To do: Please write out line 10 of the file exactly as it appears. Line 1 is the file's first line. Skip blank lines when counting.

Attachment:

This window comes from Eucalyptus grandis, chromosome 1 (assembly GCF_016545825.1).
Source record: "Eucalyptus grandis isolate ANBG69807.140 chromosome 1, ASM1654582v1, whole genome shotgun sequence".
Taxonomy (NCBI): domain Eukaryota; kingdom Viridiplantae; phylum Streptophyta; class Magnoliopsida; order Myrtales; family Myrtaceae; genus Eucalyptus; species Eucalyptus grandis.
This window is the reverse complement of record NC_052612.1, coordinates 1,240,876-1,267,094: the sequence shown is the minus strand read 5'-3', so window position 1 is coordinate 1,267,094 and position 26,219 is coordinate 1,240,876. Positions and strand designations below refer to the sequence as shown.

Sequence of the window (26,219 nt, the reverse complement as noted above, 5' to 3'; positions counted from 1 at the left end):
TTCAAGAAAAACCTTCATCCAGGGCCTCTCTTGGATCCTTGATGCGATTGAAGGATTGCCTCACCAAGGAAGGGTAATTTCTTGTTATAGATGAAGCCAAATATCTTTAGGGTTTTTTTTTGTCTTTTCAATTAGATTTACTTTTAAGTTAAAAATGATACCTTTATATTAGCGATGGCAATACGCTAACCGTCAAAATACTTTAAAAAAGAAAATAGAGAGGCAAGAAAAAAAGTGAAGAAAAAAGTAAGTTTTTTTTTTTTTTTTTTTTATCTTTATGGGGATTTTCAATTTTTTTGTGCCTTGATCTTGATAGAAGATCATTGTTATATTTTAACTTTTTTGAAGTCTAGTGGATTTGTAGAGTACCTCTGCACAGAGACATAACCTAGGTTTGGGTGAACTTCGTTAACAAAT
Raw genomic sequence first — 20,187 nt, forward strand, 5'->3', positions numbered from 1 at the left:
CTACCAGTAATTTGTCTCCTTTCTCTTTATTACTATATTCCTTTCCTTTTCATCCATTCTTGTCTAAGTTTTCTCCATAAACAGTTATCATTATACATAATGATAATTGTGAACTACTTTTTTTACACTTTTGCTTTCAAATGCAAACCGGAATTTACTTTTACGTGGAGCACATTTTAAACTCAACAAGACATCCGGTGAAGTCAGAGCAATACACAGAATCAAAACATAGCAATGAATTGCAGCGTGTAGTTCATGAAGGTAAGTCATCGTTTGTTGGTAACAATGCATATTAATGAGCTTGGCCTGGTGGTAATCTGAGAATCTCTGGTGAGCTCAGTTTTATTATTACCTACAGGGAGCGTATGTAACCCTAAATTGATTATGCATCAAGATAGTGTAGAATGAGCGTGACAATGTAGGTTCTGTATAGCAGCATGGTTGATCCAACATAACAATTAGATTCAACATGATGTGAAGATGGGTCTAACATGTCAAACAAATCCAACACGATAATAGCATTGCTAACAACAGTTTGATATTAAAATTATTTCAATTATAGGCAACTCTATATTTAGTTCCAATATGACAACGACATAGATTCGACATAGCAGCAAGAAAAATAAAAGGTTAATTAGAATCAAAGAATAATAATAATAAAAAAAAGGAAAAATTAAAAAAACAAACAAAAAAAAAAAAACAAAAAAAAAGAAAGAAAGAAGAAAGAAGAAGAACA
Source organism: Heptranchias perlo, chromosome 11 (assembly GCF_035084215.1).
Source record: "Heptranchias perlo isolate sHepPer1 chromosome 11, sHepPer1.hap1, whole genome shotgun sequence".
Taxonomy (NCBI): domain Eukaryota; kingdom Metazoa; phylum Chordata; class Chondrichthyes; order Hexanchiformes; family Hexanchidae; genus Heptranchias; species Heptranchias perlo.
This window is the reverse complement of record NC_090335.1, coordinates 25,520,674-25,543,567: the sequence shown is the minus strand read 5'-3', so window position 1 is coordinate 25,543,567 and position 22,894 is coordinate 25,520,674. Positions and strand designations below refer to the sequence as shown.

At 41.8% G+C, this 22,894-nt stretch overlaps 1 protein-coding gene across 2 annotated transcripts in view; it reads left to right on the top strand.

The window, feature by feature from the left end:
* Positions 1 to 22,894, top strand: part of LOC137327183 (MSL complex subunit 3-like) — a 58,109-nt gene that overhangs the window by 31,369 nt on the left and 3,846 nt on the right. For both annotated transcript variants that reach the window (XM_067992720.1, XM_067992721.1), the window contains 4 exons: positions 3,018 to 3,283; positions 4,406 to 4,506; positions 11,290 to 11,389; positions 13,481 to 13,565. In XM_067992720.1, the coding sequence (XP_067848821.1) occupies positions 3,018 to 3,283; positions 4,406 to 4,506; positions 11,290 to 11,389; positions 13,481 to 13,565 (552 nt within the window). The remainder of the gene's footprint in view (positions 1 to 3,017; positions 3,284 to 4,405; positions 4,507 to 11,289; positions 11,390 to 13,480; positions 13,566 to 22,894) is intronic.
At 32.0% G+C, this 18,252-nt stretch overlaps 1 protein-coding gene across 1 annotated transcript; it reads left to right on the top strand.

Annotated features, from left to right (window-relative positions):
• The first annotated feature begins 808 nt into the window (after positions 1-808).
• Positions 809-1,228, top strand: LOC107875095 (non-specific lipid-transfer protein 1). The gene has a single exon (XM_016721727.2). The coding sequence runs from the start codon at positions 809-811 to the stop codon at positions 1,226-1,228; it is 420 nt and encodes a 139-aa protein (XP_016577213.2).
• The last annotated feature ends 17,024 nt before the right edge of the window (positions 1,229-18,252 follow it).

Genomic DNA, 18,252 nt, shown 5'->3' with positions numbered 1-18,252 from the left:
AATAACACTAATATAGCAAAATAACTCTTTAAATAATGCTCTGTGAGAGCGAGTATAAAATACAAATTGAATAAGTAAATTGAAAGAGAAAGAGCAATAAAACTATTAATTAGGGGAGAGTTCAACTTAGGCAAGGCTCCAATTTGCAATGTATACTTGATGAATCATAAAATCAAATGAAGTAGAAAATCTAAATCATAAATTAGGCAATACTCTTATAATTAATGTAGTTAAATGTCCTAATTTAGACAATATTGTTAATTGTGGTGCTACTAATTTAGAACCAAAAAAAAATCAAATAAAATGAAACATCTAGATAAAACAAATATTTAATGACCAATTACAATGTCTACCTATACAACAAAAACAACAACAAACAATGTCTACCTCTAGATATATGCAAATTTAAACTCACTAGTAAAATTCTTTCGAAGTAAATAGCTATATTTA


Source record: "Heptranchias perlo isolate sHepPer1 chromosome 11, sHepPer1.hap1, whole genome shotgun sequence".